An Antibody
An Antibody


Antibodies can mess up pathogens in many ways. One of these is neutralization, where an antibody binds to a pathogen, rendering it unable to infect a host cell. Another is opsonization, antibodies bind to pathogens in a macrophage in order to increase phagocytosis. If an antigen bound to an antibody is attached to a complement protein, they will form an membrane attack complex, which fills target cells with water, causing them to lyse. natural killer cells can be called if an antibody attaches to a viral protein on the surface of an infected cell. Active immunity is immunity where clones of memory cells form to ward off infection. Passive immunity is where antibodies are immediately ready to destroy pathogens. Vaccination is a way that active immunity can be induced. Passive immunity can be induced by giving immune antibodies of an animal to another animal that is not immune. Cells from a different being of the same species can trigger an immune response. This is also true for blood. The transplanted cells and blood will be attacked and destroyed.


In organ transplants, it is MHC genes that will trigger an immune response. The molecules are so diverse that almost no two people will have alike sets. Rejection must be minimized by doctors in a transplant. In bone marrow transplant, the donor's tissue can reject the recipient's tissue. If there is a problem with someone's bone marrow cells, it must be blasted with radiation to kill all abnormal cells. This destroys their immune system.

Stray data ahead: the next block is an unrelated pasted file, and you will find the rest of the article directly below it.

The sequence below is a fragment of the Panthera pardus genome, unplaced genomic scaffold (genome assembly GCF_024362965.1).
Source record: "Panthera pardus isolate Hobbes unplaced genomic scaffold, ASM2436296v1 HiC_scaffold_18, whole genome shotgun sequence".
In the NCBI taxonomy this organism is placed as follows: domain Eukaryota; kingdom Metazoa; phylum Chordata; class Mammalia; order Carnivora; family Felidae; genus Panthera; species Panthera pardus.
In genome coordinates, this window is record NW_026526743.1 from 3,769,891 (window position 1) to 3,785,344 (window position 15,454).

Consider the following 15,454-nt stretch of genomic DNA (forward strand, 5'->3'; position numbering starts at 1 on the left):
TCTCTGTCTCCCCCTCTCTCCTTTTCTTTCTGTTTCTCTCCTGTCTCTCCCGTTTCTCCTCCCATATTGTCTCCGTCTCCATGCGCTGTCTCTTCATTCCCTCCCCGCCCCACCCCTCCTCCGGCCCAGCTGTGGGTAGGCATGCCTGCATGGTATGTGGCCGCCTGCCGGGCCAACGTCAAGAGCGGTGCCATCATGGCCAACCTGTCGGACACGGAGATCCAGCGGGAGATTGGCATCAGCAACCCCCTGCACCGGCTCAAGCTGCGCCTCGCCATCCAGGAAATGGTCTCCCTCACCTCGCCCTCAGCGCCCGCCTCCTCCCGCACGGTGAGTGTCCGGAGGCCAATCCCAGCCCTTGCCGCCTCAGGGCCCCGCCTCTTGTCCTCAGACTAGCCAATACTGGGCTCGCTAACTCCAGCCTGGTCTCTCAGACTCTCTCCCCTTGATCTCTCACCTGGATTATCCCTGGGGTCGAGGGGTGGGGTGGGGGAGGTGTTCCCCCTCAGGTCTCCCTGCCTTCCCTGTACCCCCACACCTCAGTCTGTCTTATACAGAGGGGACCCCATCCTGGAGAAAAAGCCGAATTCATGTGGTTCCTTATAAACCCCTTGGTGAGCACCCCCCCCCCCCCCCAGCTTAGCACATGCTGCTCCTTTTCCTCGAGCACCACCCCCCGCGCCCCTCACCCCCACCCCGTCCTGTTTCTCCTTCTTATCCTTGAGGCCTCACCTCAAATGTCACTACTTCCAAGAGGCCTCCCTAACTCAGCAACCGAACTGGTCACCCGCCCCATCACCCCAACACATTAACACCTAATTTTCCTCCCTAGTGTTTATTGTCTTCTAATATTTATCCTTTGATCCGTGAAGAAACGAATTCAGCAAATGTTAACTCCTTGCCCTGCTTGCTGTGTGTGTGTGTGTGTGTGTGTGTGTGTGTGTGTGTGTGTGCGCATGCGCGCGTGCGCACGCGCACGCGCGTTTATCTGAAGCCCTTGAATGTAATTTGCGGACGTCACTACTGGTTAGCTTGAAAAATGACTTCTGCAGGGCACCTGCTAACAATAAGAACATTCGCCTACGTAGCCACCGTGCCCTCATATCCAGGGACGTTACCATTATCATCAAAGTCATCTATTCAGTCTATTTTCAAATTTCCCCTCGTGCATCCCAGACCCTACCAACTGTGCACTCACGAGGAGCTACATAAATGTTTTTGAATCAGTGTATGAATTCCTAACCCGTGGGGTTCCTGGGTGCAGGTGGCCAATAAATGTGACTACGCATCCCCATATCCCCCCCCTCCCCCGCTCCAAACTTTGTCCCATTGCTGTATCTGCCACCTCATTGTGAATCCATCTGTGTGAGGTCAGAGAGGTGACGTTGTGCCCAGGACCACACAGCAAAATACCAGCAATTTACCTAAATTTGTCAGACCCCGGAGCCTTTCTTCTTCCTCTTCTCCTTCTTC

Acquired Immune Evasion by Pathogens

Pathogens evolve to get through an immune system. This can be seen in the disorders of the immune system.

Disorders of the Immune System

Allergies are exaggerated response to allergens, a certain type of antigen. Antibodies of the class IgE are involved most often with allergies. When allergens enter the body, they attach to the antigen-binding sites of IgE on the surface of mast cells and cause the mast cell to release histamine and other inflammatory agents from granules (vesicles). When allergens attach to the antigen-binding sites and cause mast cells to release histamine and other inflammatory agents, this process is known as degranulation. Histamine causes dilation and also causes small blood vessels to increase permeability. Sneezing, runny nose, tearing eyes, and smooth muscle contractions that causes difficulty in breathing are typical symptoms of vascular changes caused by allergies. Drugs called antihistamines can lessen allergy symptoms by blocking histamine receptors. Exposure to an allergen can sometimes lead to anaphylactic shock, a whole body, life-threatening reaction that can occur with seconds. Anaphylactic shock happens when a widespread mast cell degranulation causes abrupt dilation of peripheral blood vessels, which then causes blood pressure to drop. Death can occur in minutes. People with severe hypersensitivities often carry around epinephrine, which counteracts anaphylactic shock.

Autoimmune diseases
An autoimmune disease happens when the immune system turns against particular parts of the body. In systemic lupus erythematosus, also known as lupus, the immune system generates antibodies against histones and DNA released by the normal breakdown of body cells. Skin rashes, fever, arthritis, and kidney dysfunction are results of the self-reactive antibodies generated by lupus. Another example of an autoimmune disease is rheumatoid arthritis, which leads to damage and painful inflammation in the cartilage and bones of joints. Gender, genetics, and environment are all factors to developing autoimmune diseases. For example, women are two to three times more likely to suffer from rheumatoid arthritis and nine times more likely to develop lupus.